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Evolution of transmissible cancers in Tasmanian devils

   Department of Veterinary Medicine

  Prof Elizabeth Murchison  Applications accepted all year round  Self-Funded PhD Students Only

About the Project

Tasmanian devils are marsupial carnivores endemic to the Australian island of Tasmania. This species is affected by two transmissible cancers, known as devil facial tumour 1 (DFT1) and devil facial tumour 2 (DFT2). These cancers are contagious clonal cell lineages that spread between hosts by the transfer of living cancer cells during biting. Although allogeneic grafts, these cancers escape the immune system. These diseases are fatal to their hosts, and pose a significant threat to the species. This PhD project will investigate the evolution and host interactions of DFT1 and DFT2. Single-cell RNAseq data and histological analysis will be used to characterise host cell contributions to the DFT1 and DFT2 tumour microenvironments. We will additionally analyse tumour genome data from a large panel of DFT1 and DFT2 tumours, together with matched bulk RNAseq, in order to understand how genetic variation contributes to changes in gene expression within the DFT1 and DFT2 lineages. The project will provide significant new insights into the evolution of transmissible cancers. The project will primarily involve computational analysis of genome and transcriptome data.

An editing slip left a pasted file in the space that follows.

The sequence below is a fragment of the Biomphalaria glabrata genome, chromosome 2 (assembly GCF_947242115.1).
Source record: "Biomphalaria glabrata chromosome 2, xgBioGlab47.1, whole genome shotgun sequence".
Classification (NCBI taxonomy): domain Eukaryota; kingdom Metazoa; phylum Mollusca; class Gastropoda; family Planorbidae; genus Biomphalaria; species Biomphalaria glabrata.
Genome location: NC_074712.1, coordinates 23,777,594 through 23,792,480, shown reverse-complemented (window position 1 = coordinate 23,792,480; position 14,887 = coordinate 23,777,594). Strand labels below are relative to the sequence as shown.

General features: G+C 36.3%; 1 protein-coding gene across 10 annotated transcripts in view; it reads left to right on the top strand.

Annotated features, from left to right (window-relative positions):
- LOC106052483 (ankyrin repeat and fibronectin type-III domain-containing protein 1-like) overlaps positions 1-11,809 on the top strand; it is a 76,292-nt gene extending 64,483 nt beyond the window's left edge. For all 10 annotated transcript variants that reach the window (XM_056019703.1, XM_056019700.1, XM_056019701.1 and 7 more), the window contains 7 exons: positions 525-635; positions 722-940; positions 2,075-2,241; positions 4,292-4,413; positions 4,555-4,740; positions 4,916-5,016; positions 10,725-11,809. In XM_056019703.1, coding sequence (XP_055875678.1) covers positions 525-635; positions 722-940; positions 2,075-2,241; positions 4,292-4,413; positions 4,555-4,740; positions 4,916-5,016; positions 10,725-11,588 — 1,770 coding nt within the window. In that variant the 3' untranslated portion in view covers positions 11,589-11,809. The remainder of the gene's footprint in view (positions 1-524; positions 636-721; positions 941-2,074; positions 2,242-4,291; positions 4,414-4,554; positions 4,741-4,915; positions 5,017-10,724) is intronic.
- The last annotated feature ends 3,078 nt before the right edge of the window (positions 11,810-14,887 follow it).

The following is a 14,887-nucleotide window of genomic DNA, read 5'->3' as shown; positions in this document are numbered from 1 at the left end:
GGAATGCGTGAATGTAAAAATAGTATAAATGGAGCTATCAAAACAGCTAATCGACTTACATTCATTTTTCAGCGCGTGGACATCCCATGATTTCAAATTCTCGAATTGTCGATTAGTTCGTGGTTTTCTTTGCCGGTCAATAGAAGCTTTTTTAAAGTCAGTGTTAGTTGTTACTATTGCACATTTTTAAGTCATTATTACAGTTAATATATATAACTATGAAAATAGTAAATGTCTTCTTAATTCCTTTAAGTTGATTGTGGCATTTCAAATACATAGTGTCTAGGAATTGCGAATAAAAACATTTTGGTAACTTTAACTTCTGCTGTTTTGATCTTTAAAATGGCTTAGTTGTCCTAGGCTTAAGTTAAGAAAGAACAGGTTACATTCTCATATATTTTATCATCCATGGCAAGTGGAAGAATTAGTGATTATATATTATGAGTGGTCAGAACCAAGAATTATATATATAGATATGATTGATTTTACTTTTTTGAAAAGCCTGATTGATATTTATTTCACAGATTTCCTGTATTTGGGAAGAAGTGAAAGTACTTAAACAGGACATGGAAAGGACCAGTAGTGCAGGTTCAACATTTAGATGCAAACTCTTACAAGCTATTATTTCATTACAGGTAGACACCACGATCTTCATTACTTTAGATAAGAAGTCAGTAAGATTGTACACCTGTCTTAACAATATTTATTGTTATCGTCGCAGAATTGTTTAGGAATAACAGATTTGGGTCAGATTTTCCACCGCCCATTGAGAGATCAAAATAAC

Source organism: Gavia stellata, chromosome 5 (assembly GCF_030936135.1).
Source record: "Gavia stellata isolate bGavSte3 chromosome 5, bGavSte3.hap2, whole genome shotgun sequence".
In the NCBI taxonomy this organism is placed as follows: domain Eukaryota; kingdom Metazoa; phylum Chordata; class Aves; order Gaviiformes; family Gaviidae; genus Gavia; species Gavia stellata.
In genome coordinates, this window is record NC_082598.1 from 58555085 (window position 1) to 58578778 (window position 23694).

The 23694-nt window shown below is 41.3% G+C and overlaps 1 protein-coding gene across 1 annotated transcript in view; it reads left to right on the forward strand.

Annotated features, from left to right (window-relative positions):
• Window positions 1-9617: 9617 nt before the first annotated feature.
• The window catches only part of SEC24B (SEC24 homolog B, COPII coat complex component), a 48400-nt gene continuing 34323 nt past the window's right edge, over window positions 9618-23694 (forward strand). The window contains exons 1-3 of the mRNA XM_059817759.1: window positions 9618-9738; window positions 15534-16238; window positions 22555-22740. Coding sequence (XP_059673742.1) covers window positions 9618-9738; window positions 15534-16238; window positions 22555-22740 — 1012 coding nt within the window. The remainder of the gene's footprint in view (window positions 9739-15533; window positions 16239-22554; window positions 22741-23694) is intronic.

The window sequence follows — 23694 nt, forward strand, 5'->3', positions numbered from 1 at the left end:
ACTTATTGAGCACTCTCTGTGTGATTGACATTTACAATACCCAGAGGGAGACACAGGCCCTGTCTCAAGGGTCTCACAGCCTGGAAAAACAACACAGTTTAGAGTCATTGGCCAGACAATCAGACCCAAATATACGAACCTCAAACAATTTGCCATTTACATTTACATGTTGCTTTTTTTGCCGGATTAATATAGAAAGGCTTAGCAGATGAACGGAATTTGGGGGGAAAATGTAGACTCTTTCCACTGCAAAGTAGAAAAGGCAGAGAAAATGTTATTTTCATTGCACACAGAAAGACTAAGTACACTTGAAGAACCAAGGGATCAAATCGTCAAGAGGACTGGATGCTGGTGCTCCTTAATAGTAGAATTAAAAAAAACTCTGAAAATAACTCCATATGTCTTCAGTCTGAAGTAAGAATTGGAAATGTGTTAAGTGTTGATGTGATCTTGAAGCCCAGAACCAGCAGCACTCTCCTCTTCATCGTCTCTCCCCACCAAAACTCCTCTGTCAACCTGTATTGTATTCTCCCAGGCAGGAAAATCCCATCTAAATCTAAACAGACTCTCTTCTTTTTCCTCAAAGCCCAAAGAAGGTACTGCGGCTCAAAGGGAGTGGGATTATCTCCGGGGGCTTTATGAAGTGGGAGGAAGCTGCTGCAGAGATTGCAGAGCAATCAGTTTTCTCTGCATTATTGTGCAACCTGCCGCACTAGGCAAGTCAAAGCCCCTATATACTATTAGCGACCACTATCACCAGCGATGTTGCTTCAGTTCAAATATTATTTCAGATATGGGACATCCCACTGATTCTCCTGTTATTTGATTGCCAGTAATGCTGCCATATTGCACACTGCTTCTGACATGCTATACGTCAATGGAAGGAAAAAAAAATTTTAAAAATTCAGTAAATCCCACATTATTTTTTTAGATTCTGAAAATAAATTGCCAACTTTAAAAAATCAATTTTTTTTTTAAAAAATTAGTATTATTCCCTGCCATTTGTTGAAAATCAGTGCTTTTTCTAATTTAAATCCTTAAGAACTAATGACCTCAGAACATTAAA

Please contact the supervisor to make initial enquiries:

Funding Notes

Applicants are invited to apply before the Cambridge University Postgraduate Funding deadline in order to be nominated for suitable scholarships.

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